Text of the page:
2011 Calvin Awards: Best Character
February 15, 2011
It's funny how quickly a revolution can turn stale. When this site first started, DVD technology was still on the way up in transforming the home video market. Now, even with Blu-Ray bringing that same basic concept into hi-def, remote storage and digital downloads have made the concept of physical media seem like a relic of a bygone era. So before having a Best DVD category starts to seem like Car & Driver honoring the best steam-powered car of the year, we've decided to retire it.
In its place is Best Character, which honors those creations in film that don't neatly fit into our categories for acting, but still made movies in 2010 special and memorable. In many cases this represents the melding of acting and theme, with characters lifting up the main ideas of the film into clearer focus. In some others, they're characters who are so central to their films that you can't imagine the movie succeeding without them. When all the parts of a film are working together in congress, you get characters like the ones listed below that should stand the test of time.
The obvious choice for our winner is Thierry Guetta, who also goes by another name (maybe), from Banksy's documentary (?) Exit Through the Gift Shop. A Los Angeles-by-way-of-France videographer of, well, everything, Guetta stumbles upon the vibrant street art scene of the late '90s and '00s and sets about recording the ephemeral projects for safe-keeping after being introduced to Banksy and being commissioned to make a documentary about the scene. The steady reveal of Guetta's quirks – Hoarders should get a hold of this guy, for a start – turns the film into an exercise of “can this guy be for real?”
It's easy to see why – with what seems like an exaggerated French accent, a set of puppy dog eyes and bizarre facial hair, he seems like a perfect creation of parody. And yet, the feeling of authenticity somehow sticks. You couldn't create a character like this, but you could find one. Later in the film, when Guetta adopts his new point of view and decides that he's going to make some art, that's when things really reach grand heights of lunacy. Is Banksy having a laugh on us? Maybe, but I don't think so, and it doesn't really matter anyway as far as the point of his film. And boy, does Guetta's odd behavior ever make that point for him.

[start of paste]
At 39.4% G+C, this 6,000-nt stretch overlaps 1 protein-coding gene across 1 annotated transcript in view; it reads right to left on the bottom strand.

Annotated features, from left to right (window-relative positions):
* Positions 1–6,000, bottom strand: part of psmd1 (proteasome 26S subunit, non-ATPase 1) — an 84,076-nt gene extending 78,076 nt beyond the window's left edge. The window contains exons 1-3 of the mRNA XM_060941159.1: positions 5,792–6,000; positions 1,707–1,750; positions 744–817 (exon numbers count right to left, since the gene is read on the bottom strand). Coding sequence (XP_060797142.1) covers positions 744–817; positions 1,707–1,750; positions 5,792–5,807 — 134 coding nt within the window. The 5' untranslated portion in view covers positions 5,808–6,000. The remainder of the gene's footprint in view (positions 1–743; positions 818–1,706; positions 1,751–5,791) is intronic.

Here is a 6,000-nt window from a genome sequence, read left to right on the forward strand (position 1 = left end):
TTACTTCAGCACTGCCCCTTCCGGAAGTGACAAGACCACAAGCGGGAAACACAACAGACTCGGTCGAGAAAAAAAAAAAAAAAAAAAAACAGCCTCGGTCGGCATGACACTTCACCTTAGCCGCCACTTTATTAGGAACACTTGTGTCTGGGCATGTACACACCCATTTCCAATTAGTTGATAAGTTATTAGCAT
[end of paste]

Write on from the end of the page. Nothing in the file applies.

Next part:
Placing a close second is Olive from Easy A as portrayed by Emma Stone. Carrying the load of the entire film and appearing in nearly every scene, Olive is by turns witty, vulnerable and conniving. Her presence anchors the film and creates a way for the film to elevate above what could have been sitcom-worthy material. More than any other scripted film this year, Easy A needed a solid character at its core to make it work, and creating the precocious yet still believable teen is one of the hardest things to do. Time will tell, but Olive Penderghast could become this generation's Ferris Bueller.